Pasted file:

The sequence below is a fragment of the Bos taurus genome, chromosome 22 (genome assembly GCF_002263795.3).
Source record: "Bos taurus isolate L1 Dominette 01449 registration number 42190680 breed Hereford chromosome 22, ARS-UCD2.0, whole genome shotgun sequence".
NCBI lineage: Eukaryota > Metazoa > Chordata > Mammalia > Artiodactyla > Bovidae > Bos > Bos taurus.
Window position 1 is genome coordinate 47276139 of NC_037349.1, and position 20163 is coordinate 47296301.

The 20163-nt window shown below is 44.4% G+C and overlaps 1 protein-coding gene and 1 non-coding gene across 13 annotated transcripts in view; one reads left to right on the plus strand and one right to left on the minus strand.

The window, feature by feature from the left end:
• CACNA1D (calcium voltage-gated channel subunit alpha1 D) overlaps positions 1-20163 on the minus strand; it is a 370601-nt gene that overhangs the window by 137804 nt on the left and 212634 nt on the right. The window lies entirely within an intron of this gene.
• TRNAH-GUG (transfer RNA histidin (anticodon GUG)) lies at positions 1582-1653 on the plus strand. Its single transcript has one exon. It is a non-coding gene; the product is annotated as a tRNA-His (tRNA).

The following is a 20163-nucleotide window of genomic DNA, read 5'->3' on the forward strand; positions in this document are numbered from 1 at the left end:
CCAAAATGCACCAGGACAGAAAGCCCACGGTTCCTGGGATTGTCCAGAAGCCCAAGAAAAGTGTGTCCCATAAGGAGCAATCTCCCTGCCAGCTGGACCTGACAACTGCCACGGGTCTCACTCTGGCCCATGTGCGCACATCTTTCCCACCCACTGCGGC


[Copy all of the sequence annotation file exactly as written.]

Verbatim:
The sequence below is a fragment of the Bos taurus genome, chromosome 22 (genome assembly GCF_002263795.3).
Source record: "Bos taurus isolate L1 Dominette 01449 registration number 42190680 breed Hereford chromosome 22, ARS-UCD2.0, whole genome shotgun sequence".
NCBI lineage: Eukaryota > Metazoa > Chordata > Mammalia > Artiodactyla > Bovidae > Bos > Bos taurus.
Window position 1 is genome coordinate 47276139 of NC_037349.1, and position 20163 is coordinate 47296301.

The 20163-nt window shown below is 44.4% G+C and overlaps 1 protein-coding gene and 1 non-coding gene across 13 annotated transcripts in view; one reads left to right on the plus strand and one right to left on the minus strand.

The window, feature by feature from the left end:
• CACNA1D (calcium voltage-gated channel subunit alpha1 D) overlaps positions 1-20163 on the minus strand; it is a 370601-nt gene that overhangs the window by 137804 nt on the left and 212634 nt on the right. The window lies entirely within an intron of this gene.
• TRNAH-GUG (transfer RNA histidin (anticodon GUG)) lies at positions 1582-1653 on the plus strand. Its single transcript has one exon. It is a non-coding gene; the product is annotated as a tRNA-His (tRNA).

The following is a 20163-nucleotide window of genomic DNA, read 5'->3' on the forward strand; positions in this document are numbered from 1 at the left end:
CCAAAATGCACCAGGACAGAAAGCCCACGGTTCCTGGGATTGTCCAGAAGCCCAAGAAAAGTGTGTCCCATAAGGAGCAATCTCCCTGCCAGCTGGACCTGACAACTGCCACGGGTCTCACTCTGGCCCATGTGCGCACATCTTTCCCACCCACTGCGGC